Part of the Introduction to the book by the author
Eric Gill was a great artist-craftsman. Others (though not many) matched him as a sculptor, wood engraver, letter cutter or typographer. But no one has approached his mastery over such a range of activity. In 1913 he was converted to Roman Catholicism and became a focal figure in a succession of Catholic art-and-craft communities: at Ditchling in Sussex, at Capel-y-ffin in the Welsh mountains and finally at Pigotts near High Wycombe. In all these places Gill himself, in the familiar stonemason's smock (belted, worn with woollen stockings, never trousers), presided genially over a large household - wife, daughters and a whole extended family of craftsmen, priests and passers-through. His aura of holy domesticity invited comparisons with the household of St Thomas More in Chelsea. One susceptible visitor, sitting down to eat with the family at Ditchling after listening to the daily reading of the Martyrology, reported seeing the actual nimbus round Gill's head.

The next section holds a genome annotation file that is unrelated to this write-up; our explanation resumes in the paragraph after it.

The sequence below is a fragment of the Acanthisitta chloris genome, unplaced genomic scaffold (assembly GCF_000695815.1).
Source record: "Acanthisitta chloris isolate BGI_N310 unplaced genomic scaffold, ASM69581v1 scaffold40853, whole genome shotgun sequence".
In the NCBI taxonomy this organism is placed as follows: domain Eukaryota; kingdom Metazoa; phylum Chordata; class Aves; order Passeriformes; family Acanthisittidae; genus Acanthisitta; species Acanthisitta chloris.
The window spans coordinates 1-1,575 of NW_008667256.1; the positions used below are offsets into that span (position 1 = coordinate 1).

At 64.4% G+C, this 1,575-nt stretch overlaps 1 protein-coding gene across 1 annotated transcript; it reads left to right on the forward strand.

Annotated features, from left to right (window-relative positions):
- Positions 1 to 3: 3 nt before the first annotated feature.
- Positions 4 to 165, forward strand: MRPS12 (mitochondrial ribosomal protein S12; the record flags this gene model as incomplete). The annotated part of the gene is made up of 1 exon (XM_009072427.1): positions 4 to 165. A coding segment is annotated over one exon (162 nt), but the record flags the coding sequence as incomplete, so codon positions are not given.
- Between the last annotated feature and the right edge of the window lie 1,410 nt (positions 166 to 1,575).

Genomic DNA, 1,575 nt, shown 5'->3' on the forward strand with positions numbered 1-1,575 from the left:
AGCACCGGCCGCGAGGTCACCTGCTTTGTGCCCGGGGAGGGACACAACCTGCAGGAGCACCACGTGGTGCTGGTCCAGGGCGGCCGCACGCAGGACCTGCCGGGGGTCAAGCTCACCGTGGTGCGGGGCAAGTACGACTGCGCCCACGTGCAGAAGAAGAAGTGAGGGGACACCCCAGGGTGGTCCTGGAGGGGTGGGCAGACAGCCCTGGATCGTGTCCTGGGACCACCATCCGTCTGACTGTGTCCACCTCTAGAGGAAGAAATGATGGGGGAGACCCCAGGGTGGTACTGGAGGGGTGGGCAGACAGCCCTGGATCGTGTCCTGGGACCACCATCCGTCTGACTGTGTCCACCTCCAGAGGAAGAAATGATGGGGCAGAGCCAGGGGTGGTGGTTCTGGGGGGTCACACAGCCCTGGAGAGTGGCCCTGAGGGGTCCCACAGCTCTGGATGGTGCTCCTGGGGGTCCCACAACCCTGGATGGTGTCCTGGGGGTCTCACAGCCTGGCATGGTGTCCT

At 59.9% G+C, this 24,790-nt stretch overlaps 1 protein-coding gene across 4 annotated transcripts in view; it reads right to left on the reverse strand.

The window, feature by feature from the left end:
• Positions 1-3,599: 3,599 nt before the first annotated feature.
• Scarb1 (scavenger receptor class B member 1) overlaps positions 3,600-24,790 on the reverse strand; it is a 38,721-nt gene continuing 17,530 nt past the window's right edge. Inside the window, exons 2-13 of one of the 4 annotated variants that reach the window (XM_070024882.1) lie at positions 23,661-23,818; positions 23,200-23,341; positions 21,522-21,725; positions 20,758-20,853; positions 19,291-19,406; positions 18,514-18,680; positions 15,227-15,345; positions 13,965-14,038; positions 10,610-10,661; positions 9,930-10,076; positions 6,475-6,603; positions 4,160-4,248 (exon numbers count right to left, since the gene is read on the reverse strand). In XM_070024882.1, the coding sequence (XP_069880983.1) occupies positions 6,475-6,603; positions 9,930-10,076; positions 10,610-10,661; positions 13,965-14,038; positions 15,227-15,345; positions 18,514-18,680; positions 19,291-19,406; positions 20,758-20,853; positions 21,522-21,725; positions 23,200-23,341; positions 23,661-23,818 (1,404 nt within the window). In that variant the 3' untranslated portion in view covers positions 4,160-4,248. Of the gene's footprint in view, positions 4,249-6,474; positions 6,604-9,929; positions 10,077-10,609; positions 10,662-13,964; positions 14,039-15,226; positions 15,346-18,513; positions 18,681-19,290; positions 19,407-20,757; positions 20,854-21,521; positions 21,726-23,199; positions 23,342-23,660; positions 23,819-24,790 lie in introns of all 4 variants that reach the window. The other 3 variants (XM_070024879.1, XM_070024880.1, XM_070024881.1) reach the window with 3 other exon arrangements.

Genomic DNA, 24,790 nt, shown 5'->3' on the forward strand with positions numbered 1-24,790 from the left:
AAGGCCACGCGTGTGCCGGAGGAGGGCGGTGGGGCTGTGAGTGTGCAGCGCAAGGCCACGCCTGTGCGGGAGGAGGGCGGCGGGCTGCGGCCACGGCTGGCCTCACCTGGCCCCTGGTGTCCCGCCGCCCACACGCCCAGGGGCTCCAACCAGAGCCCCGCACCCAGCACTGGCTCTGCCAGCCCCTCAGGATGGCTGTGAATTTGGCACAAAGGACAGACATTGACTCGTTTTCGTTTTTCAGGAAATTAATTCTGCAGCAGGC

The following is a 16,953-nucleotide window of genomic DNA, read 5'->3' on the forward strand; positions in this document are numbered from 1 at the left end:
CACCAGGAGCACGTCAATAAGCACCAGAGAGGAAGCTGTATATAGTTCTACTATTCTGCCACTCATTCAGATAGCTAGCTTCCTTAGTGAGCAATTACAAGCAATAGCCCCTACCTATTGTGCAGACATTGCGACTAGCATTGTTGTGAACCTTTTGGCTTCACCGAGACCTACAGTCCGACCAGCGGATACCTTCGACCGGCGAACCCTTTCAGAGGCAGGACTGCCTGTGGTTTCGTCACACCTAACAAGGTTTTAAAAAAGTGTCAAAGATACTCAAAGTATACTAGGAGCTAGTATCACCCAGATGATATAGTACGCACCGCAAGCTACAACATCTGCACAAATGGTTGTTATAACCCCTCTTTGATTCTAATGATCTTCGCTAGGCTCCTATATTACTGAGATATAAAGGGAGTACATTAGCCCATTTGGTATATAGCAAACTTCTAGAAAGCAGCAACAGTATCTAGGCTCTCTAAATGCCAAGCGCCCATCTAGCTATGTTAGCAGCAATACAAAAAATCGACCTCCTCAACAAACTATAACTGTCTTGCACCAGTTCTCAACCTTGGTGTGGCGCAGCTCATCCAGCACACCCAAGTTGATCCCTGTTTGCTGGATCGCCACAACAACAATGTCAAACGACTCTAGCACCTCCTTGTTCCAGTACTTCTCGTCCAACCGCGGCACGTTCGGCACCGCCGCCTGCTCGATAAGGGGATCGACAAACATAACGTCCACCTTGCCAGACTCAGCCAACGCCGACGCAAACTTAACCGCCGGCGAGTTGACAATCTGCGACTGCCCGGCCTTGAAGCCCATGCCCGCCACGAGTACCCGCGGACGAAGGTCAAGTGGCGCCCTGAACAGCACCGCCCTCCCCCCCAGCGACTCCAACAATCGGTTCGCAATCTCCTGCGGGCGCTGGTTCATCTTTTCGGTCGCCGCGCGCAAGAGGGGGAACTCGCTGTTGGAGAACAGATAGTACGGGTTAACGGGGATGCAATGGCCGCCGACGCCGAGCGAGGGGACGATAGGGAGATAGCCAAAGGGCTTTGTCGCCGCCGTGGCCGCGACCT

Gill's chief battle cry was integration. He objected fervently to what he saw as the damaging divisions in society, the rupture between work and leisure, craftsmanship and industry, art and religion, flesh and spirit. He believed that integration must begin with domesticity: the 'cell of good living in the chaos of our world' which he so obsessively set about creating.
Gill wrote just before he died:
what I hope above all things is that I have done something towards reintegrating bed and board, the small farm and the workshop, the home and the school, earth and heaven.
1st paperback edition, 2nd reprint 2003, Pb, 338pp, 129 plates and 58 illustrations, 15.2 x 23.3 cm